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The Transcendental Temptation

4.42  ·  Rating Details  ·  38 Ratings  ·  7 Reviews
A landmark work. Mandatory reading for anyone who wants to learn to be a good skeptic.

In this widely acclaimed and highly controversial book, Paul Kurtz examines the reasons why people accept supernatural and paranormal belief systems in spite of substantial evidence to the contrary. According to the author, it is because there is within the human species a deeply rooted t
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Paperback, A Critique of Religion and the Paranormal, 516 pages
Published March 1st 1991 by Prometheus Books (first published December 1st 1986)
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David
Jun 03, 2009 David rated it it was amazing
Make no mistake: this is a college textbook. I borrowed a copy from the Furman University library. Having said that, it is one of the most well-written texts I have read in quite a while. The author is a writer of the highest caliber. Yet while the subject matter is profound, the style and syntax of this book are easily handled by the average reader. One would not need to read the entire text to gain insight from it, and it is well organized, footnoted, and in no way dense or ponderous. The only ...more
Adam
Aug 23, 2015 Adam rated it it was ok
When compared to the work of dunces (Sam Harris) and raving ideologues (Hitchens, Dawkins) that constitutes the new atheism, Paul Kurtz's The Transcendental Temptation, which predates the work of the new atheists by a couple of decades or so, is rather good. It covers much of the same ground, but actually provides much reasonable and detailed argumentation in doing so.

The major fault of the book emerges from the fact that it is not merely a critique of religion and new agey woo-woo stuff. It is
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John
Paul Kurtz was largely responsible for the secularization of humanism. Indeed, Pat Robertson’s and other fundamentalist’s ravings about the evils of secular humanism have been largely directed toward the movement started by Paul Kurtz. Kurtz, in addition to being a widely recognized professor of philosophy and author of 50 books and 800 articles, founded:

-the publishing house Prometheus Books
- the Committee for Skeptical Inquiry
- the Council for Secular Humanism
- the Center for Inquiry

He also s
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David Tan
Jul 30, 2010 David Tan rated it really liked it
Recommends it for: Everyone with a Brain
An excellent primer in rational thought, and the application of critical thinking toward religious objects. Good presentation on a skeptical view on many western religious myths, Jesus, Mohammad, Moses, and a good presentation on of the application of said critical thought on modern religiopathologies such as Paranormal research, spiritualism, UFOs, prophecy in Adventism, Mormonism, Armstrongs group, and psychic claims. It obviously cannot cover every questionable sect, but it gets the ball roll ...more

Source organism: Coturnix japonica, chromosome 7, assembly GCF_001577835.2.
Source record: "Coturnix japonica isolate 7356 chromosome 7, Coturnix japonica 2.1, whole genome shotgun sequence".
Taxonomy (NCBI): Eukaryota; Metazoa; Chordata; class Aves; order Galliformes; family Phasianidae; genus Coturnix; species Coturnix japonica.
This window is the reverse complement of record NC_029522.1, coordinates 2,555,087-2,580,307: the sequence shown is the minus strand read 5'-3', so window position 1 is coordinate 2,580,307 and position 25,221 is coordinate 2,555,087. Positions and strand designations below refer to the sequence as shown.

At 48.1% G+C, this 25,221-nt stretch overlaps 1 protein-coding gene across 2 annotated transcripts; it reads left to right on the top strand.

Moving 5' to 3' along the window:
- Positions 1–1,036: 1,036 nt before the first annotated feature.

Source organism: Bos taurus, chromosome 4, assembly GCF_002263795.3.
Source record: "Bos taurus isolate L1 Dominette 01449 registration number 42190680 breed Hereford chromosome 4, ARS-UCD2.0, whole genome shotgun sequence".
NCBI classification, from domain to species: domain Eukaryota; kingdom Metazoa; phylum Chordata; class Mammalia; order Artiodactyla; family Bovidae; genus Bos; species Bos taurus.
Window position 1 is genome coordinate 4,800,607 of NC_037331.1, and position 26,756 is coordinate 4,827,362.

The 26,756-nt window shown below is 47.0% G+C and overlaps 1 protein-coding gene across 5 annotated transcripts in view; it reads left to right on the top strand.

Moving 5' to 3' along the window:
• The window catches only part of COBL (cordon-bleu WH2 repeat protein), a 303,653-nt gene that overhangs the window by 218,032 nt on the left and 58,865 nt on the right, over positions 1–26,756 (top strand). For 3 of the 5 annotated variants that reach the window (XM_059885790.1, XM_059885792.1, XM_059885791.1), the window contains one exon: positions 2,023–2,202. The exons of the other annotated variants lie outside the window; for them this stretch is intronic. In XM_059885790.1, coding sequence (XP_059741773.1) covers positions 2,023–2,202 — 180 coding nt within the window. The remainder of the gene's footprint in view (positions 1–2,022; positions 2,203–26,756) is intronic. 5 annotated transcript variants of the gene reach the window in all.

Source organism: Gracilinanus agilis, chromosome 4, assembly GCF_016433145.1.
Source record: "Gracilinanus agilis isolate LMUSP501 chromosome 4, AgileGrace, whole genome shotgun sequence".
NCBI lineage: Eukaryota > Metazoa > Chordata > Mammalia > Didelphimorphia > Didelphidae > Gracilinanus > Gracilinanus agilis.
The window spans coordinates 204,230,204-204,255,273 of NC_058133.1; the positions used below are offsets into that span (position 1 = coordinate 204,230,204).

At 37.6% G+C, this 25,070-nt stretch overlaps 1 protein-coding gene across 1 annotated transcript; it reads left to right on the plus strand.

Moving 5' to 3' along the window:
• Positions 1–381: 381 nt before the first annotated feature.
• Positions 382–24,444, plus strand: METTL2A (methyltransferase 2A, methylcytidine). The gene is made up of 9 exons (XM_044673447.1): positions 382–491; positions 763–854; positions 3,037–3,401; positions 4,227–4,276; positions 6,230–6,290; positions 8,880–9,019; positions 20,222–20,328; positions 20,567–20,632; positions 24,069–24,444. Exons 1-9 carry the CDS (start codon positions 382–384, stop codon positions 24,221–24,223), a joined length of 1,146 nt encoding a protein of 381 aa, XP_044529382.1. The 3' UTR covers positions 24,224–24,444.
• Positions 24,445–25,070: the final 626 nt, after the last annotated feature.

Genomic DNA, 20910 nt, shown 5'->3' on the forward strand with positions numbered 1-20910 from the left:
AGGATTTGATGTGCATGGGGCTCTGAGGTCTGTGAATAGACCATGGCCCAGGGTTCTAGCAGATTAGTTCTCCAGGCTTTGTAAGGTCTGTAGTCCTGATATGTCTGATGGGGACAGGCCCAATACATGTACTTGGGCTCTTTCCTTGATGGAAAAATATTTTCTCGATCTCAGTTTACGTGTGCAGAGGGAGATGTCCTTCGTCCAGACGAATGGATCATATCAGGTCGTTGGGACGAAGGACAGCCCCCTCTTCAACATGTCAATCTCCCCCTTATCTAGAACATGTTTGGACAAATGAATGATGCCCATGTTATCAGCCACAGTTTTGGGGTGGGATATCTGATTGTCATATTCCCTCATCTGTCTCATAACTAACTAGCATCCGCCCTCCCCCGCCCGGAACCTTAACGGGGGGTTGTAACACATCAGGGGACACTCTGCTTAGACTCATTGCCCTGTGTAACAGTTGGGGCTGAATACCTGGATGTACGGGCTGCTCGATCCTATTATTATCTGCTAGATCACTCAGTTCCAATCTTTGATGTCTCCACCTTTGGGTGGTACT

William Nist
Nov 11, 2015 William Nist rated it it was amazing
Shelves: religious
This formidable work is a basic primer on Skepticism of religion and the paranormal. Kurtz covers the basic philosophical issues regarding true justified belief, the various religious traditions in the history of humanity, the classic arguments for the existence of a supernatural god, the paranormal parallels that are based on similar thinking, and the causes for the enduring quality and quantity of religious thought throughout the ages.

This book is a complete deconstruction of the religious ph
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Troy
Jun 12, 2015 Troy rated it really liked it
Is there some underlying need to believe in myths, to accept illusions as truth and defend them despite reason? What are the origins of this need, this temptation for the irrational and unproven, even patently false? Paul Kurtz examines the great religions in the Abrahamic traditions, sects formed in the 19th and 20th centuries that last to this day, in framing the questions and offering hypotheses that may with further knowledge answer them. Also dealt with are the secular alternatives to syste ...more
Steven Williams
Dec 30, 2015 Steven Williams rated it really liked it  ·  review of another edition
The book provided the reasons for being skeptical, as well as providing arguments against irrational belief. It made a fairly comprehensive case against religious belief, spiritualism, the paranormal, astrology and UFOology. I found the book endorsed a good way of looking at the world. I thoroughly enjoyed reading it. And belief Kurtz is a very good writer and would consider reading other books from him.
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Paul Kurtz (born December 21, 1925 in Newark, New Jersey) is a prominent American skeptic and secular humanist. He is Professor Emeritus of Philosophy at the State University of New York at Buffalo, having previously also taught at Vassar, Trinity, and Union colleges, and the New School for Social Research.
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